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http://www.newsdoy.com/travel/outwitting-air-travel-delays-1.2577640Outwitting air travel delaysOriginally published: December 30, 2010 2:17 PMUpdated: December 30, 2010 2:19 PMBy ED PERKINS Tribune Media ServicesStranded travelers, many waiting since Sunday, take refugeFILE - In this April 16, 2010 file Flight tracker Sunflowers bloom at Pindar Vineyards in Peconic in Day trips on Long IslandEven in good weather, air travel can be iffy. You will get to your destination,but your arrival time is not reliably reflected by the time stamped on your boarding pass. During the winter and storm seasons, it can be even more of a gamble,as we saw last week.During the remainder of the winter, if you're planning a trip that involves heading to or passing through a bad weather area, the watchword is simple: anticipate. Here are eight "rules" of winter travel.1. PAD YOUR SCHEDULEBalance the possibilities of delays or cancellations against the importance of arriving on time. If you have a "can't miss" meeting or celebration, pad your schedule to allow for a major air travel snarl. That may even mean traveling a fullday early.2. AVOID HUBBINGTry to arrange nonstop flights. Even if most flights from your home airport to destination airports require connections, consider driving up to several hours ateither end of your trip to catch nonstop flights.3. AVOID TROUBLEIf you can't avoid hubbing entirely, at least minimize the risks by routing yourself through a hub not likely to encounter severe winter weather. During the first quarter of the year, Dallas/Fort Worth, Houston and Phoenix generally reportlowest percentages of late arrivals. Despite lots of snow, Denver and Salt LakeCity also do pretty well - at least they know how to cope with heavy snows. Eventhough it's in the South, Atlanta doesn't do quite as well as other Sunbelt hubs. You can't avoid New York airports - but the dishonor roll extends to Chicago's O'Hare and San Francisco. For travel to Europe, Washington's Dulles is a better winter gateway bet than airports to the north, and Los Angeles beats San Francisco for travel to Asia.4. SCHEDULE FLIGHTS TO MINIMIZE RISKSDelays and cancellations have a domino effect throughout the day. Avoid tight hub connections. On most routes, book yourself on flights as early as possible - the later in the day, the worse any situation gets.5. CHECK THE FORECASTSYou can sometimes spot delays before your airline officially lets you know aboutthem. That means keeping tabs on weather forecasts several days in advance forany airport you plan to use - departure, hub or destination. Especially check inbound arrivals at any originating airport where you plan an early-morning departure: If the plane can't get in the night before, it won't be there for your morning departure.6. KEEP IN TOUCH WITH YOUR AIRLINEThese days, airlines may "proactively" cancel flights to avoid upcoming problems. And they often waive change penalties several days before an anticipated storm.7. HAVE A PLAN BFigure that something might go wrong, and be ready with your own suggested alternative schedule rather than wait to see what your airline offers. The earlier you start to change, the more likely you are to avoid extended delays. In any major weather event, your airline is likely to waive re-ticketing fees, so be ready. 8. USE A TRAVEL AGENTDuring bad weather, your departure or hub airport will likely be a madhouse, with thousands of travelers trying to find alternate flights. Instead of standing in line at a customer service desk, have an agent working on your deal as soon as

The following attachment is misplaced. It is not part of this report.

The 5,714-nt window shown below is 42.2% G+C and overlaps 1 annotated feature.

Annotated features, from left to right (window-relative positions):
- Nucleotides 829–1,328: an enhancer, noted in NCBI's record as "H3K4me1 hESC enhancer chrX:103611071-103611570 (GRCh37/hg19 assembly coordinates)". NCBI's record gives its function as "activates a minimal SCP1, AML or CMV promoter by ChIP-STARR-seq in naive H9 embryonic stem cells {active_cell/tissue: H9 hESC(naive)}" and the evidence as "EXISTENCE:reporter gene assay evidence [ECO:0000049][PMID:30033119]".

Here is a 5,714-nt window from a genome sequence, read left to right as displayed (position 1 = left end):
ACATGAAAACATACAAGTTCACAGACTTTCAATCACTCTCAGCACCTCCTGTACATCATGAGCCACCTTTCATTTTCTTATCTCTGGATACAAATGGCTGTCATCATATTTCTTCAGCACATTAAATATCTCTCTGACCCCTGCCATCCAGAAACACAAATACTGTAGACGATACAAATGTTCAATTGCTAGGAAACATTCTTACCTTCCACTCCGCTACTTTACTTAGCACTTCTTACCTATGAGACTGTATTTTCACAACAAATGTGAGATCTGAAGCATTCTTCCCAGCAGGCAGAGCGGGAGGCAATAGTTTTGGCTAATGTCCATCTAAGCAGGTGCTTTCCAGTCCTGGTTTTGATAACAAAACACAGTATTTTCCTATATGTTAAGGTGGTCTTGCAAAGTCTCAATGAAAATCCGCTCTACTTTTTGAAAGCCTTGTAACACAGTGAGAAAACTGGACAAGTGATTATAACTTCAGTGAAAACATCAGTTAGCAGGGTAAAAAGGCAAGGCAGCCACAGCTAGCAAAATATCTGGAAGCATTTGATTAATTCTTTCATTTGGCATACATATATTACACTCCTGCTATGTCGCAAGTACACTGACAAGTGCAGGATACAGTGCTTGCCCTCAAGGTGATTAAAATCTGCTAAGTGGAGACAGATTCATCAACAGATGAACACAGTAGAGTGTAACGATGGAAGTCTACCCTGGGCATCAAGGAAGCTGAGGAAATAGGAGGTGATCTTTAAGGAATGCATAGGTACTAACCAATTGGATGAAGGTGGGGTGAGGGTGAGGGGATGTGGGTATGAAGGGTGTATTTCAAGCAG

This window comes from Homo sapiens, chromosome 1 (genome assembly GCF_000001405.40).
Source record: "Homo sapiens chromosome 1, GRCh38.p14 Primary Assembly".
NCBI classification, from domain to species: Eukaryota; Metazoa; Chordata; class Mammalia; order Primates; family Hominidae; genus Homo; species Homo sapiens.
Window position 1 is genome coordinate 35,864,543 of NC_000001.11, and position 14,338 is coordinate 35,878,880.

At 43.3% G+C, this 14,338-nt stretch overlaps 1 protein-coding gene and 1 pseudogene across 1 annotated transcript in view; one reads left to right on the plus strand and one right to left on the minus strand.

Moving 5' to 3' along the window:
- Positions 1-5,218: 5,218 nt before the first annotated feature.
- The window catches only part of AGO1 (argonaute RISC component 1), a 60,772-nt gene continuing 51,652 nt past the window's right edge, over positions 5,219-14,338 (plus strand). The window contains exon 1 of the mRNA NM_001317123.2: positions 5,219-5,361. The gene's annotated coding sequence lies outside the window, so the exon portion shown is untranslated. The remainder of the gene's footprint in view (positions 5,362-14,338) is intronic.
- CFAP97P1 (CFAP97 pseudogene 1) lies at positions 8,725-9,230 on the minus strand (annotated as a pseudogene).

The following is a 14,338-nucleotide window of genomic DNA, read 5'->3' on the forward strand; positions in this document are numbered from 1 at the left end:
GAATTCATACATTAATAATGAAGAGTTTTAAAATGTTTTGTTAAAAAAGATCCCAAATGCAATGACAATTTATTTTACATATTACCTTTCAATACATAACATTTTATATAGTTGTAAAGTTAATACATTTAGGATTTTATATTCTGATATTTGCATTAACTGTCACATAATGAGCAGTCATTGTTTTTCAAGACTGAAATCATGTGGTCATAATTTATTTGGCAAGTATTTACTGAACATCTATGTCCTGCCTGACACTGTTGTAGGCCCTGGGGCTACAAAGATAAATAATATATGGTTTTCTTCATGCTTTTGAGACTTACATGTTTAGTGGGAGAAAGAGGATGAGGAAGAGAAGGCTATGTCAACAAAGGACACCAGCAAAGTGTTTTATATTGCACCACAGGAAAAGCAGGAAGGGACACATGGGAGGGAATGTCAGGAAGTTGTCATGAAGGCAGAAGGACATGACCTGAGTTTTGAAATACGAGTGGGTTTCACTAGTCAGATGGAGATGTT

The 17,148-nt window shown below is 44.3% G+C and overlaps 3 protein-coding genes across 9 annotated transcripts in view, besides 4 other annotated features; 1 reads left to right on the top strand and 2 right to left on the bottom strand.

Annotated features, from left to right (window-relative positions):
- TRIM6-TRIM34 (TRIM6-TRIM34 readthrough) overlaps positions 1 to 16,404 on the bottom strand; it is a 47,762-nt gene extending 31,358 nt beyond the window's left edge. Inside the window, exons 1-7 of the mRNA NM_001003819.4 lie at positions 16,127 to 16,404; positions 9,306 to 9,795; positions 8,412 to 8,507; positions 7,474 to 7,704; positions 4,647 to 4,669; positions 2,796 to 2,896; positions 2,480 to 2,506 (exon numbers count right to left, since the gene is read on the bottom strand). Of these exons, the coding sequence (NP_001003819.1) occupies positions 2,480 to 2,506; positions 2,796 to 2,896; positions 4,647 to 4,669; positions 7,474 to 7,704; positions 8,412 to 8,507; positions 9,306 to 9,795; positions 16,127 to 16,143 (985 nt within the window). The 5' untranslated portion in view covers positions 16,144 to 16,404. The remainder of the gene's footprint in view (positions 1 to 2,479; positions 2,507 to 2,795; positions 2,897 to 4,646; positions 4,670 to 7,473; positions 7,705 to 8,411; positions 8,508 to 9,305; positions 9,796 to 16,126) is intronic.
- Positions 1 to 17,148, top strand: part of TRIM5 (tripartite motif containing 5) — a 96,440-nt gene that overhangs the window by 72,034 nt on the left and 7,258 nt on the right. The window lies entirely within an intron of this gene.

a problem arises.No matter what, you can't avoid all problems. But at least you can minimize therisks. Anticipate.***http://www.smartertravel.com/travel-advice/do-la-carte-airfare-prices-really-save-you-money.html?id=6395676~~~~~~~~~~~~~~~~~ss

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